From this week, even a negative test won’t be enough: only those who have a “green super pass” – proving vaccination or antibodies from a recent fight against the virus – will be allowed to frequent restaurants, bars or other indoor facilities.

On Wednesday, the government was the first in the European Union to start immunizing children from the age of five, and on Thursday, several Italian cities, including Rome, made it compulsory to wear masks outside when adequate social distancing is not possible.


The rules are enough that Gandolfo Dominici, professor of management at the University of Palermo, dubbed the harsh health regime “Draghistan” – a nod to authoritarian regimes in Central Asia like Turkmenistan and Afghanistan. “It is clear that we live in a totalitarian regime,” Dominici said.

But Mr. Draghi remains popular. Opinion polls regularly show that he has the support of more than two-thirds of those polled. But the term “Draghistan” has always become a popular hashtag and meme on Italian social networks, and like in other countries, the energy on the streets is with those who resist vaccine mandates and social restrictions.

Mr Dominici is part of a small, noisy group of professors, researchers and authors who stress that they are not opposed to vaccinations but who reject the use of the green pass as unconstitutional and discriminatory. So far, more than a thousand university staff have filed their names on a petition calling on the government to rescind the green pass rules.

The emergence of the omicron variant has calmed the movement against Mr. Draghi’s health policies – at least for now.

Attendance at green anti-pass events has declined over the past two weeks and reporting on the movement has largely been replaced by coverage of the spread of the new variant and the rate of coronavirus infection in Italy, which has soared even though it remains far below large comparable countries in Europe.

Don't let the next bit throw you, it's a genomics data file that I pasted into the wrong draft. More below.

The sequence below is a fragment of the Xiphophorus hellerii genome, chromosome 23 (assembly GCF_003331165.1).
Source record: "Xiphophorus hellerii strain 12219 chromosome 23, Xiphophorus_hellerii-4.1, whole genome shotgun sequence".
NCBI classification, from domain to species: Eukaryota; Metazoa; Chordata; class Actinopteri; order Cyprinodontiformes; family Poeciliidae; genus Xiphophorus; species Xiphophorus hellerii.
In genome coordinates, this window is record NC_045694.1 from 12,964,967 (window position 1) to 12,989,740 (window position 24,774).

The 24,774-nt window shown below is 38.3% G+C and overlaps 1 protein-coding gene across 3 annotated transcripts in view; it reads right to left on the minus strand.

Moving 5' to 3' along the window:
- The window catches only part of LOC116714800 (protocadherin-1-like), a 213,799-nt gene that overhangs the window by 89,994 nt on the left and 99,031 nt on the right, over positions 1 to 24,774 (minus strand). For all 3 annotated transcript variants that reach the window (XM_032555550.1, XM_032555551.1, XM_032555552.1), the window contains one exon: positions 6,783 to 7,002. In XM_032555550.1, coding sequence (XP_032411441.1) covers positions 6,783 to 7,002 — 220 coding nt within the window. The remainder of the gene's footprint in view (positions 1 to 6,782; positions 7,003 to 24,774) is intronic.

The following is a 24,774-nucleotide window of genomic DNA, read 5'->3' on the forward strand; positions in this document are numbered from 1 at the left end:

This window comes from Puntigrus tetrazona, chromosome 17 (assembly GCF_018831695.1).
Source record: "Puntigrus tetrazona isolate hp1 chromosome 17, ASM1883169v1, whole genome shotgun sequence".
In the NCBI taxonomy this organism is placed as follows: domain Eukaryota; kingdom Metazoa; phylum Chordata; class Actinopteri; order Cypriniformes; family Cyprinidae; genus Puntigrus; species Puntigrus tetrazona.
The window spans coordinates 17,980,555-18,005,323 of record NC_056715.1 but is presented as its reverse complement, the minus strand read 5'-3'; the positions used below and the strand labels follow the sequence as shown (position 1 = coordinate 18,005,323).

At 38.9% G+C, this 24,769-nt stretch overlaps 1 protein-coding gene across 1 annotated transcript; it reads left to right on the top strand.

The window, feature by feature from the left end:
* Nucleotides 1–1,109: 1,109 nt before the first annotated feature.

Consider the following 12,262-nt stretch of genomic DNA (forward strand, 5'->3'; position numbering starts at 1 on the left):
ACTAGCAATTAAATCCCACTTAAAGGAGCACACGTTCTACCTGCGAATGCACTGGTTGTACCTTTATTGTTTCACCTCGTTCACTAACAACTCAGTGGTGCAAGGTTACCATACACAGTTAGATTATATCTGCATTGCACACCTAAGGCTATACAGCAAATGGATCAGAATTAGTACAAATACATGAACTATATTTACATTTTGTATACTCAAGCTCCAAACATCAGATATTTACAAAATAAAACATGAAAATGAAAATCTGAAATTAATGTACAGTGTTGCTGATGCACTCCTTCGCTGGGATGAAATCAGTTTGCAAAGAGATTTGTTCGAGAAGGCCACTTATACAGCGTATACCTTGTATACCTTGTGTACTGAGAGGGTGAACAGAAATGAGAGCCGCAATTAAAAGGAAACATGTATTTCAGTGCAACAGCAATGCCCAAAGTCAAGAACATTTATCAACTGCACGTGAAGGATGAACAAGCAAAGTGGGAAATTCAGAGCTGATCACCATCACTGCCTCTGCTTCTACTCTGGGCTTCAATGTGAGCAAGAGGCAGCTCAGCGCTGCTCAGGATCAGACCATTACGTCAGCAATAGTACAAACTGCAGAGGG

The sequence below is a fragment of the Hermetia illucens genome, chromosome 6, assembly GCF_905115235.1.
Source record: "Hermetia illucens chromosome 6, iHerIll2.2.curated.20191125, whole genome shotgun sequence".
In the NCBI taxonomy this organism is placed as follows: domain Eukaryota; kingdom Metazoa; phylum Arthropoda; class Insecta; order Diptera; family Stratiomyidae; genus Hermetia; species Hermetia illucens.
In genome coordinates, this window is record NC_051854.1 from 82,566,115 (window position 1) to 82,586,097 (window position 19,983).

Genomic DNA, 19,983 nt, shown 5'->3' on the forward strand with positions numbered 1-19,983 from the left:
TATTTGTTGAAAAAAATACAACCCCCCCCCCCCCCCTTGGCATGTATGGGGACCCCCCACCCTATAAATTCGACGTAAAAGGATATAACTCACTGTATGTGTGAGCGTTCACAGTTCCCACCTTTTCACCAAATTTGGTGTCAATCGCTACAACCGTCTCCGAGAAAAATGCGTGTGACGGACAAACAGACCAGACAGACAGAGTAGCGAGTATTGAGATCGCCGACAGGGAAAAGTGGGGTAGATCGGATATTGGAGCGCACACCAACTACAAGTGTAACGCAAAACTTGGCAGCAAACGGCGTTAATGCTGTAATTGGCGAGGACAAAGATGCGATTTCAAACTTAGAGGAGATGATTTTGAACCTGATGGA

Italy on Wednesday recorded more than 15,000 new coronavirus infections for the first time since April. Adjusted for population, that would represent about 85,000 infections in the United States, which recorded just over 120,000 new infections as of Wednesday. Germany, France and the UK – all of which have populations roughly the size of Italy – have all recorded around 50,000 new infections.

The Italian government credits its aggressive vaccination campaign for its relative success in containing the fourth wave of the pandemic. As of Thursday, the country had vaccinated 85% of its residents aged 12 or older. But the green anti-pass movement is not discouraged, promising to continue the fight.

Edoardo Sylos Labini, actor, director and leader of the green anti-pass movement, said it was ironic that the omicron variant was first identified in South Africa because it creates what he calls “apartheid vaccine “in Italy. , a reference to the system of racial and economic segregation that existed in South Africa until the 1990s.

“Why are the discussions about vaccinations but not about therapies? Said Mr. Sylos Labini. “We don’t know the impact vaccinations will have on us or on children. If we don’t develop treatments for those infected, we will never get out of this pandemic. “